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Tequila Sunrise Story is national news!

My National Geographic Assignment story of a few years back is the basis for Jose Cuervo national campaign!

Room with a view

Called in on a Tuesday morning. What a drag. One of the drawbacks of the restaurant business are the odd hours. Of course that is also one of its many advantages too. When you work in the highest grossing restaurant in the nation ($37 million) you are going to have to make some sacrifices. Especially if that restaurant is in one of the City’s most iconic landmarks.

This particular Tuesday it is breakfast for a group of insurance people (contain your excitement). Oddly people who work with numbers all day long are notoriously unable to figure out a proper tip on a bill, inevitably their math is wrong, and invariably it is in their favor. I don’t know why this is; I just know that it is. On top of that they are British, meaning that a 10 percent tip will be the starting point. Double ouch.

What goes around comes around

I don’t remember the first time I saw him. But sometimes first times don’t matter.

“Do you have any [insert newest hard-to-get product name]?” he asked.

“No, we don’t.”

“Do you have any [equally hard-to-get product name]?”

“No, we don’t have that either.”

Being trendy and cool can sometimes be quite difficult. Especially when everybody else is doing the exact same thing.

It takes a village, and the village says, “Behave!”

There is a saying, “Your freedom to be you does not trump my freedom to be free of you,” which mimics the famous legal adage, “Your right to swing your fist ends at the tip of my nose.”

Both came to mind after I received many emails in response to my column last week, “Screaming is rarely appetizing.” In it I told the story of the diner owner in Maine who yelled at a couple and their child, telling them to leave after their child (admittedly) screamed for an extended period of time.

Here are some of the responses, slightly edited for grammar and style:

Screaming is rarely appetizing

When my daughter was about 2 years old, my wife and I decided to see if she was capable of experiencing her first restaurant meal. Exposing your child to experiences early and often is a great way of getting him or her socially adjusted. At least that is what the books say.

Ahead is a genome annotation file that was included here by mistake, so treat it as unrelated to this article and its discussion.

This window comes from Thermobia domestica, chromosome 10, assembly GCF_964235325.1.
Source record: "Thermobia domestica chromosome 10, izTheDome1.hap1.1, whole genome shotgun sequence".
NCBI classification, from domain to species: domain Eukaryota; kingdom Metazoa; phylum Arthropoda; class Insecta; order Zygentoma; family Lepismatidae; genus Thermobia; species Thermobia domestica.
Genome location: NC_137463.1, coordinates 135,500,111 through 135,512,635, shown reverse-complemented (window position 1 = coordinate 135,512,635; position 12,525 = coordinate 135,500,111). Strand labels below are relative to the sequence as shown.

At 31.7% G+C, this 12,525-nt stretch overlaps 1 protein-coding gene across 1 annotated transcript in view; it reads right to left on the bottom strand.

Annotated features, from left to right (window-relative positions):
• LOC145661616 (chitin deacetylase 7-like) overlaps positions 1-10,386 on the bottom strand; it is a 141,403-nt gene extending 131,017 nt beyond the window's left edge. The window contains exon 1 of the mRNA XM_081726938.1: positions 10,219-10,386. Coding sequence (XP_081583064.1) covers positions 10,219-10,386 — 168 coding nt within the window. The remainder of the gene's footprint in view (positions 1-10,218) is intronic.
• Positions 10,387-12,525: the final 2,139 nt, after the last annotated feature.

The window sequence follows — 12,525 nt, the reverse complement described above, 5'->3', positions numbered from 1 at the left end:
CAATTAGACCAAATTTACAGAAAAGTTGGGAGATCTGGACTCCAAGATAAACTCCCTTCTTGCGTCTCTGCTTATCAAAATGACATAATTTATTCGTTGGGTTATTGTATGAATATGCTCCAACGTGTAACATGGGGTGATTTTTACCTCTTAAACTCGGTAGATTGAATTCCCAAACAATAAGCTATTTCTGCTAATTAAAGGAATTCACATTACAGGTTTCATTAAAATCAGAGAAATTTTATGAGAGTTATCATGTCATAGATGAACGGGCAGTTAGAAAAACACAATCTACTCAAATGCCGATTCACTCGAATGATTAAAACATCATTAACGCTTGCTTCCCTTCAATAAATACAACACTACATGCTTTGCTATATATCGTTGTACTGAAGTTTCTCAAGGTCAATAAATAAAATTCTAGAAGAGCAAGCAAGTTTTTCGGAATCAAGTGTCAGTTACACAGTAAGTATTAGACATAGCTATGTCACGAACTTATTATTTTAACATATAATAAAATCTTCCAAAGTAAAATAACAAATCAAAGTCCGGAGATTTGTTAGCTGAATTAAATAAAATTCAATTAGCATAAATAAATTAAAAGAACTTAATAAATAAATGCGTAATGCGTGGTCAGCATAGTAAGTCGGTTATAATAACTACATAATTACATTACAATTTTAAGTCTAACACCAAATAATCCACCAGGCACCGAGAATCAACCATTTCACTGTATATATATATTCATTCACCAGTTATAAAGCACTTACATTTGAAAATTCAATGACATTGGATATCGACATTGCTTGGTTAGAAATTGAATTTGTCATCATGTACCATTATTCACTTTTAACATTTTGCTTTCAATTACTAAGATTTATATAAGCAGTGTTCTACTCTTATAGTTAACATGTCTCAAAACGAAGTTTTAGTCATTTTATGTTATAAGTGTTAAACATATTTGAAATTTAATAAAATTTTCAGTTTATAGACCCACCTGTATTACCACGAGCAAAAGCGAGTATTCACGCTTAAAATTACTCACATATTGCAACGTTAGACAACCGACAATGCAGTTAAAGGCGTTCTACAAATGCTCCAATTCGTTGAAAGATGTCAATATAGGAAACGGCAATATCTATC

Wanting something might be better than having it

The humidity hung in the air like a living thing, making each breath feel hot and heavy. Sweat trickled down my spine, tracing its damp trail between my shoulder blades and running down to the small of my back, making me even more aware of the peculiar summer heat. It couldn’t actually rain in California in July could it? It could and it did.

The couple appeared to be both hot and bothered when they arrived at the bar. Heat and humidity and the resultant dampness can cause all kinds of issues.

Rockin’ it in a hard place

Frustrated is how I felt. When you work in an industry where every tiny detail is an excuse not to get paid, you tend to pay attention to all those details. Not all industries follow those guidelines, however. In fact some insist that they get paid in advance, just in case.

Might as well celebrate Independence Day everyday

Happy Independence Day. A day late you say? Not so fast. The Fourth of July might be the legally observed day of independence, but it is not the only day to fit the bill. In fact John Adams, remarked to his wife in a letter on July 3, 1776, that: “The Second Day of July 1776 will be the most memorable Epocha, in the History of America.”

You can’t always get what you want

We arrived 15 minutes early for our 7 p.m. reservation, partly because I know that reservations are not guarantees, they are best guesses, and partly because I wanted to have a drink at the bar.

“Your table will be ready in a few minutes,” the hostess said.

“We’ll wait in the bar.”

She looked perplexed. “But …” she started.

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    Food Related Books
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    Kimberley Lovato, author of the award winning cookbook, Walnut Wine & Truffle Groves